{Note: this is second in a two-part series aimed not only at patients, but those in the Pharma industry as well.}

I was interviewed the other day for an upcoming story about Sanofi-Aventis' new strategy to not just offer individual diabetes products, but become a "full diabetes management vendor." They are not alone.  Medtronic, Roche, Bayer, Abbott and others are among the big industry players talking about more of a "systems approach" to diabetes as well.

These Big Pharma companies are looking for a "full solution" for two reasons: 1) they've finally caught on that patients need a full array of tools to support this complex illness, and 2) related, they realize that they can no longer stay competitive selling just one kind of device or treatment (i.e. for example, glucose meters are becoming 'commoditized'.)

I agree that a "full management system" is what we need! Not just a meter that happens to connect to some proprietary data logging software.  And not just a pump that happens to connect to the same company's CGM system. But a "powerful, complete, and integrated system that allows you to implement, document, and evaluate your program."  This means both technology components that talk to each other, and also help from health professionals in uploading results, and changing program and meter/pump settings, etc.

While I think it's great that companies are looking towards integrated systems, I want to note that it can't simply be an excuse for them to lock patients in to buying seven different products only from them, because these items only communicate which each other.

Innovation 2015

What I'm saying is: we need interoperability here! There ought to be a standard protocol so that all products storing diabetes data can 'talk to each other,' and connect to each other and to computers and Smartphones using standard data formats and standard cables.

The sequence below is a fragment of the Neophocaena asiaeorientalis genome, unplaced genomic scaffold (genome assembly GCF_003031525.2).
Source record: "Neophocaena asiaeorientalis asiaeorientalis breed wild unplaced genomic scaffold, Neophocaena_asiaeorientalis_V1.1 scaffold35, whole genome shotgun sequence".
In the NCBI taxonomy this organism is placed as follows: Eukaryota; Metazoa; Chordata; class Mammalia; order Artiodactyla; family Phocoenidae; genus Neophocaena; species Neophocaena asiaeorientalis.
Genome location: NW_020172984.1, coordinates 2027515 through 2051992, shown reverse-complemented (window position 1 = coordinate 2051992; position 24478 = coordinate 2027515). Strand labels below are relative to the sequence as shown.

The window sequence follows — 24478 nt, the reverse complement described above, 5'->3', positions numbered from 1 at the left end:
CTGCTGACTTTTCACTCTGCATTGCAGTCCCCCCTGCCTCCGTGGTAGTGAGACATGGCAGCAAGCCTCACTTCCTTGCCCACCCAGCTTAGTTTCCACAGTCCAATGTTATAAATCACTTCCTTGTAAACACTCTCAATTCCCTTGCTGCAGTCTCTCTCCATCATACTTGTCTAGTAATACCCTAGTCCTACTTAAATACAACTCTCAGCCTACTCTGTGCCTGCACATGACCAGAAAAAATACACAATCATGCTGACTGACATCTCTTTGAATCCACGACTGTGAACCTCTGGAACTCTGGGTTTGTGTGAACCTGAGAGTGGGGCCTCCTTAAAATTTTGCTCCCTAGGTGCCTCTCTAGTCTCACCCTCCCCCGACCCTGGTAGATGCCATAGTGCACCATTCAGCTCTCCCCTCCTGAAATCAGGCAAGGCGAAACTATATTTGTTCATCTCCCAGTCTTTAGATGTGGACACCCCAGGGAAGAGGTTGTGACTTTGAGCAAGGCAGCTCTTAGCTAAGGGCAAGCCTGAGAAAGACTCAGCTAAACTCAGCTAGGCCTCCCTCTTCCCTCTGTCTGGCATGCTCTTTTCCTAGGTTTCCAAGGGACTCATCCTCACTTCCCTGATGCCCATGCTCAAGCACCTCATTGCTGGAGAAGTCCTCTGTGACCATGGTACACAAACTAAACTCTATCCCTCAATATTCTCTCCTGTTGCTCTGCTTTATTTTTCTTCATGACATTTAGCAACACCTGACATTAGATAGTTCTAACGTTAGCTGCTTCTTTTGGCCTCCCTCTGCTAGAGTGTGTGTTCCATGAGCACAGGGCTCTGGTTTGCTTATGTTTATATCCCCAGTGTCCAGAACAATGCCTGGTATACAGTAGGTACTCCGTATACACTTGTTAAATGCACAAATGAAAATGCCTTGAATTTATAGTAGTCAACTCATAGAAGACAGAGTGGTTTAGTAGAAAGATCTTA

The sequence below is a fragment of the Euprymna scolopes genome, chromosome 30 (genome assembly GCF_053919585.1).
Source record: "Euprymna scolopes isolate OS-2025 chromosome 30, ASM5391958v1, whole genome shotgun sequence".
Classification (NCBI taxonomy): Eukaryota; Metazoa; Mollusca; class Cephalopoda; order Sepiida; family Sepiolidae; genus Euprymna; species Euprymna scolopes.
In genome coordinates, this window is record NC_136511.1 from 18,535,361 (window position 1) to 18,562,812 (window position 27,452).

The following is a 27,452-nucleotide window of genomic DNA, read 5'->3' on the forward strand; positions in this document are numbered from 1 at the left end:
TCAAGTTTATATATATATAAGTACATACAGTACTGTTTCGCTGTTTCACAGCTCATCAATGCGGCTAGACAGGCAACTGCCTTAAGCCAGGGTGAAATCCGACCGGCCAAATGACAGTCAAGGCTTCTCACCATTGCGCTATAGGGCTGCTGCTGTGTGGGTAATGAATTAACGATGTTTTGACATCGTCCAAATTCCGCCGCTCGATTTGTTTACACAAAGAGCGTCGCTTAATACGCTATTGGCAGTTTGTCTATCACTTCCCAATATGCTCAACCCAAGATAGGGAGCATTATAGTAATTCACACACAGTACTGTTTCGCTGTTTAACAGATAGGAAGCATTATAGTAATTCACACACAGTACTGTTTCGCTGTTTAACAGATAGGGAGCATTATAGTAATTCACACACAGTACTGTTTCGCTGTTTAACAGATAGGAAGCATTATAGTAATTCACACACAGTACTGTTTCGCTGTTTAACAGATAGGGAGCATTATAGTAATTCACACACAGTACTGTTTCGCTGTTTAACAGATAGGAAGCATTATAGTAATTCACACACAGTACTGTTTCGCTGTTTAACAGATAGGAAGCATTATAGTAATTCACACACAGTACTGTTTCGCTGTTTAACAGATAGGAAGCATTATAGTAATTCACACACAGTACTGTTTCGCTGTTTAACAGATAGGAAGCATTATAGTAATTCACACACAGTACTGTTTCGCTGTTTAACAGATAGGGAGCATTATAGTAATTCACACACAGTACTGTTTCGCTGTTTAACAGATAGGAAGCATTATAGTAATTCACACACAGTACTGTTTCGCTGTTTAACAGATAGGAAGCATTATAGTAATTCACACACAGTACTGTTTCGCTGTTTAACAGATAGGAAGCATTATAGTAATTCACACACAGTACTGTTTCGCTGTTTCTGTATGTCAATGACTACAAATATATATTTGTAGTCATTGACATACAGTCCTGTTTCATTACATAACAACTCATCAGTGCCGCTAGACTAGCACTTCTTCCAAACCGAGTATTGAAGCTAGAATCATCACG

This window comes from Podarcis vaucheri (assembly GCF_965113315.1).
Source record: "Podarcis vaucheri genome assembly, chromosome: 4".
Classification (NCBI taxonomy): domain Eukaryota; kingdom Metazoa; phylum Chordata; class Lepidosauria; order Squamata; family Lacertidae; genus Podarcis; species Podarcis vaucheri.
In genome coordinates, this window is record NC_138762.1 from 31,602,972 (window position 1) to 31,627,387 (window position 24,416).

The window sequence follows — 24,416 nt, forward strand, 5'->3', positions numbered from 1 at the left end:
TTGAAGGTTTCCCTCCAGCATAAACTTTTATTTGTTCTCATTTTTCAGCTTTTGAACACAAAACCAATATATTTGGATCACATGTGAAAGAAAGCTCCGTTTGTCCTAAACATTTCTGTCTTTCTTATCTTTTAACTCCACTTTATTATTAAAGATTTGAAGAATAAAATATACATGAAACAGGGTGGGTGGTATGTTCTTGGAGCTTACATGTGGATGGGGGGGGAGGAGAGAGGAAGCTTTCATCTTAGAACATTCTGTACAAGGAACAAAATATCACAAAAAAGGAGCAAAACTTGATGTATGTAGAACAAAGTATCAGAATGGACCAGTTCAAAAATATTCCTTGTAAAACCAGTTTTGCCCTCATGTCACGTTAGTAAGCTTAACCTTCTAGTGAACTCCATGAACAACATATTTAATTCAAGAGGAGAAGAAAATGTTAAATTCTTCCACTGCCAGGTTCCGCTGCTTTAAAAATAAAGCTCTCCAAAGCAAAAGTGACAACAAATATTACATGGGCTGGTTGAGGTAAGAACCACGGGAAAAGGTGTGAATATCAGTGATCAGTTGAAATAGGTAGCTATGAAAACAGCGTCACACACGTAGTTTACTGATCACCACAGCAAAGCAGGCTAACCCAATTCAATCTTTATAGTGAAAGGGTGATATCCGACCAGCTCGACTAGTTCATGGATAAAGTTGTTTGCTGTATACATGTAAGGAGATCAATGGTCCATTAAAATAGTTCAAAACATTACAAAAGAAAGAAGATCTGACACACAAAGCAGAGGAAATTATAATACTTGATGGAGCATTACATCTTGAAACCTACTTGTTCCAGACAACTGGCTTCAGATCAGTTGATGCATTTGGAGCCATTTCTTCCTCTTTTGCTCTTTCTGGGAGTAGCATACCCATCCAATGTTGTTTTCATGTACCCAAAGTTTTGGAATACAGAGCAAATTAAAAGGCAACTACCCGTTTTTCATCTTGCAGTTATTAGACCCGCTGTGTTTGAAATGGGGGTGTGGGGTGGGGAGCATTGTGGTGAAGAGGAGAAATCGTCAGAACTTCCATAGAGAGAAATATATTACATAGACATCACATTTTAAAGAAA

If this seems like an impossible task in the Pharma arena, just take a moment to think back a few years in the history of enterprise and consumer technology.  There was no USB.  People were still shouting at Bill Gates about holding users hostage; Microsoft acquiesced, promising open connections and data portability. If they can do it, the Diabetes World can do it too.

Have a look at one patient's vision, the "Diabetes Data Cloud," an entry in last year's DiabetesMine Design Challenge:

And finally, speaking of standards: why are there none even for important features like how insulin dosing is handled on pumps?  I recently learned that every pump manufacturer has a different way of dealing with IOB (Insulin on Board), either accounting for corrections or not.  This can lead to the scary eventuality of over-correcting and overdosing on insulin — which btw endangers patients much more than an automatic insulin shut-off feature in case a patient's BG drops too low (something Medtronic can offer with its Veo combo system in Europe but has not been approved for use here).  Are you listening, FDA?!

Now is the time that our collective patient voice is finally being heard. Now is the time to speak up and demand better, more interoperable D-management systems. IMHO.

Disclaimer: Content created by the Diabetes Mine team. For more details click here.

Disclaimer

This content is created for Diabetes Mine, a consumer health blog focused on the diabetes community. The content is not medically reviewed and doesn't adhere to Healthline's editorial guidelines. For more information about Healthline's partnership with Diabetes Mine, please click here.